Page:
Both Anatoly Bilashkov and Vassily Pokchov are to serve 25 years for murdering Salim Khan Yandarbiyev, attempting to murder his 14-year-old son, Dawud, and smuggling arms into Qatar.

Bilashkov had pleaded not guilty to the assassination in February of the retired Chechen official living in exile, but Pokchov admitted responsibility.

In his closing remarks, Judge Ibrahim al-Nisf also concluded there was enough evidence to prove that the assassination had been ordered by Moscow.

Defence lawyer Muhsin al-Suwaidi told Aljazeera.net the pair would be imprisoned despite a prosecution request that the assassins be executed.

Yandarbiyev was president of Chechnya for a brief period after it won de-facto independence from Russia in 1996, later losing out in presidential elections to Aslan Maskhadov.
 
He was blown up by a car bomb on 13 February in Doha, Qatar, where he had been based since 2000.

Reaction

Speaking to Aljazeera.net, Chechnya's exiled deputy foreign minister - Ousman Ferzaouli - welcomed the judgment.

"Now the world knows who the real terrorists are. If you remember, British judges found Chechnya's envoy Ahmad Zakayev not guilty of Russian accusations of terrorism. Now Qatar finds Russian agents guilty of murder – a murder with backing from Moscow."

"I'm pleased that the truth has finally come out. My husband was assassinated by agents acting on orders from Russia"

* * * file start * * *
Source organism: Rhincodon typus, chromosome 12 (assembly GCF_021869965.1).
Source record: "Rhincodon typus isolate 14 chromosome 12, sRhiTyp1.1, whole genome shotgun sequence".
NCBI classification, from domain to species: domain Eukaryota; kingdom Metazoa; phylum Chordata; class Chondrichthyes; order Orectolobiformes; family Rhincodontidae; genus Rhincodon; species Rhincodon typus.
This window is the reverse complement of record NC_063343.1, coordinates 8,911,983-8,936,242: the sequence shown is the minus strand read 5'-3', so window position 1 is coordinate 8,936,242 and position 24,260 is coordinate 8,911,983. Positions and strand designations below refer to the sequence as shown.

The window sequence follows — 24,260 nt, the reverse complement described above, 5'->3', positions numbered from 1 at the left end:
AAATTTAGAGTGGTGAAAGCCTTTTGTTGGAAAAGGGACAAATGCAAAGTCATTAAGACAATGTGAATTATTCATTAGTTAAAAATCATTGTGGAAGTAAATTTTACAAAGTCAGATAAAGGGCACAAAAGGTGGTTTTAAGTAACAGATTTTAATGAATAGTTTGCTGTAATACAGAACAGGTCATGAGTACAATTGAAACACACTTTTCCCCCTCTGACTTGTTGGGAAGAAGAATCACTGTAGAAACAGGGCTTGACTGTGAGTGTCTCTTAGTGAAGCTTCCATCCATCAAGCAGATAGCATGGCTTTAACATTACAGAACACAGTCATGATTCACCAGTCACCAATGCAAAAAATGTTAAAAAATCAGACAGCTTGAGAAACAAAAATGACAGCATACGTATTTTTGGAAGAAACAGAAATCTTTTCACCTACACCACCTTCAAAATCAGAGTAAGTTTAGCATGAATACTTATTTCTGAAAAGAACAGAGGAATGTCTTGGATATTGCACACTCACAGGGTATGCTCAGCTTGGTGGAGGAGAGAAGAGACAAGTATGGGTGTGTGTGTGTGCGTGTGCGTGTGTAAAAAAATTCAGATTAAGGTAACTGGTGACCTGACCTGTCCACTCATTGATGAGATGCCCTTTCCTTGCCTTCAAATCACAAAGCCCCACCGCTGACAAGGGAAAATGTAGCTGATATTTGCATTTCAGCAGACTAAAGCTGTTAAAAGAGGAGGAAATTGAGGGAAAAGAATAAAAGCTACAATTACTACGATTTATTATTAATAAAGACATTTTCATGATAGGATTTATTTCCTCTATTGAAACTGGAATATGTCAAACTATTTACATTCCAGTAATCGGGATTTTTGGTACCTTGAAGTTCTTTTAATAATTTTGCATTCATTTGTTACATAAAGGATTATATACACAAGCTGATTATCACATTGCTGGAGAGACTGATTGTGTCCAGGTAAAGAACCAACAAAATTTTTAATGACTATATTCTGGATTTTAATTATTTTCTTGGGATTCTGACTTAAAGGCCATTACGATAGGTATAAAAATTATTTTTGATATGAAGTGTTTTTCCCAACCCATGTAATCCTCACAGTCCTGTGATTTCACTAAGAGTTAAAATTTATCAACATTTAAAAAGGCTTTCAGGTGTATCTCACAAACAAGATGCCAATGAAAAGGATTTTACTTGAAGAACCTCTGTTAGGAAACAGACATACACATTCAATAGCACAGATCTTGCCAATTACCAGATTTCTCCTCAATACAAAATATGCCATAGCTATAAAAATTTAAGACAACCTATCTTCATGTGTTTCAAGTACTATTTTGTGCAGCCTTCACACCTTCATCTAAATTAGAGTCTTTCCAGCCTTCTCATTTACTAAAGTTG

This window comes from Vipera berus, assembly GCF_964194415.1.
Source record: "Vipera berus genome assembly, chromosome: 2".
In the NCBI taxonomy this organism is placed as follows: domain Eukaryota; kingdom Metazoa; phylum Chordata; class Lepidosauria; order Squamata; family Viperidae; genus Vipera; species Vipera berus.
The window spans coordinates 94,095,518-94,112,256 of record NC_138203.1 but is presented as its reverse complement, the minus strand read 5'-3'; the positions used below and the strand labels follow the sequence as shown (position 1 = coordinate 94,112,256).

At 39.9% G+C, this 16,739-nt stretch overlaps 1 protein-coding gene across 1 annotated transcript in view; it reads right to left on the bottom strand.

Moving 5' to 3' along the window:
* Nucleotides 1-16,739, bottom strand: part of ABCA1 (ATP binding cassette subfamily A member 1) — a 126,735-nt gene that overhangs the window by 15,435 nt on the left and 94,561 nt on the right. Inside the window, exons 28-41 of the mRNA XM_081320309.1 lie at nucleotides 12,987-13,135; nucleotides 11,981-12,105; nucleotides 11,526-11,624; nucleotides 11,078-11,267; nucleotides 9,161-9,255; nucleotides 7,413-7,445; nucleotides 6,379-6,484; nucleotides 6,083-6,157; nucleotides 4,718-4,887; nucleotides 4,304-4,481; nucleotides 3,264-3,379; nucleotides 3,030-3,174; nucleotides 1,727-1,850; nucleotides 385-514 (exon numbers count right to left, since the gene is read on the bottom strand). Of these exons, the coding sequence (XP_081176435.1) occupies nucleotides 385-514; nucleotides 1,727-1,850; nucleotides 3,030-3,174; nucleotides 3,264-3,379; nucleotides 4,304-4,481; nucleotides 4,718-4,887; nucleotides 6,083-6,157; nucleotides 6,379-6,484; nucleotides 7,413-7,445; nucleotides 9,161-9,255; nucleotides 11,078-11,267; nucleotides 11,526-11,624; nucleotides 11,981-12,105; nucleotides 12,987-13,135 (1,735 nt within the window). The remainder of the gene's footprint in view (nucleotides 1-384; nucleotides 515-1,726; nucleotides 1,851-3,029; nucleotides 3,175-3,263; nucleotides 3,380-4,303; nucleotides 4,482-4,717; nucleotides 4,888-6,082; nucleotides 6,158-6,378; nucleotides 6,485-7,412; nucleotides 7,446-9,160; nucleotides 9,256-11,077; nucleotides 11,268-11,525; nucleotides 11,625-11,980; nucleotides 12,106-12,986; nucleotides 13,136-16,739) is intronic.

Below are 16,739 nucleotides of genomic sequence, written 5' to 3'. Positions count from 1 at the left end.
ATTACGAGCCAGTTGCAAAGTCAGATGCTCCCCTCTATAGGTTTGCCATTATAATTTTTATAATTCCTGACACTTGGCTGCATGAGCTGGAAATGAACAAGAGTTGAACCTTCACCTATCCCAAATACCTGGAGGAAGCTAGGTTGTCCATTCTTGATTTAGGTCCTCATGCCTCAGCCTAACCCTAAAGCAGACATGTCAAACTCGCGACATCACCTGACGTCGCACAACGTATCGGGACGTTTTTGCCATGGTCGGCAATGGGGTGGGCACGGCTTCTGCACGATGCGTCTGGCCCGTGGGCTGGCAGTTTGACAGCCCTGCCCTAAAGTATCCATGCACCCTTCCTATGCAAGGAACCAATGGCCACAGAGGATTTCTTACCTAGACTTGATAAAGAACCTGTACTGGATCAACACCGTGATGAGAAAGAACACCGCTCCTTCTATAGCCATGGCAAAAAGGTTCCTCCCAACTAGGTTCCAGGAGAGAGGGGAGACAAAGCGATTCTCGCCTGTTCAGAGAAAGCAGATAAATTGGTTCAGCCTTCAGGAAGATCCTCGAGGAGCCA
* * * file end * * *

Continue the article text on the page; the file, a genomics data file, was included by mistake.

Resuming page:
Malika Yandarbiyev,
Salim Khan's widow

Yandarbiyev's widow also welcomed the judgment. She told Aljazeera.net: "Even though my children will have to remain without a father, I'm pleased that the truth has finally come out. My husband was assassinated by agents acting on orders from Russia."

However, Russian Foreign Minister Sergei Lavrov insisted that Russia had no connection with the car bombing.

"Moscow's position is still that the two Russian citizens detained in Qatar had nothing to do with the attack on Yandarbiyev."

Ten-week trial

The closed-door trial began in Doha on 11 April and 13 prosecution witnesses were heard – including a passerby who noted the registration number of a suspicious Russian vehicle on the day of the attack.
  

Yandarbiyev moved to Qatar in
2000, ending his diplomatic career

The murder sparked a diplomatic row between the Gulf state and Russia.
  
Qatar expelled the first secretary of the Russian embassy in March after detaining him along with the agents in connection with the car bombing.

Life sentence?

Moscow had said it wanted a "friendly" verdict for the two Russians, and there is much talk that the pair will not stay in prison for 25 years.

A Qatari legal expert, Najib al-Nuaimi - who is not involved in the case – believes both Russians could be home within months.

"I expect they will be sentenced as guilty and given either death or a life sentence, then after [Russian President Vladimir] Putin intervenes they are transferred to Russia in a few months," said al-Nuaimi before Tuesday's ruling. 
   
Al-Nuaimi, a former justice minister, noted that Qatar had chosen this path in similar situations before.

Last year, a Jordanian journalist working for state-owned Qatar Television was granted a pardon after he was sentenced to death for charges of spying and passing military and other information about Qatar to Jordan.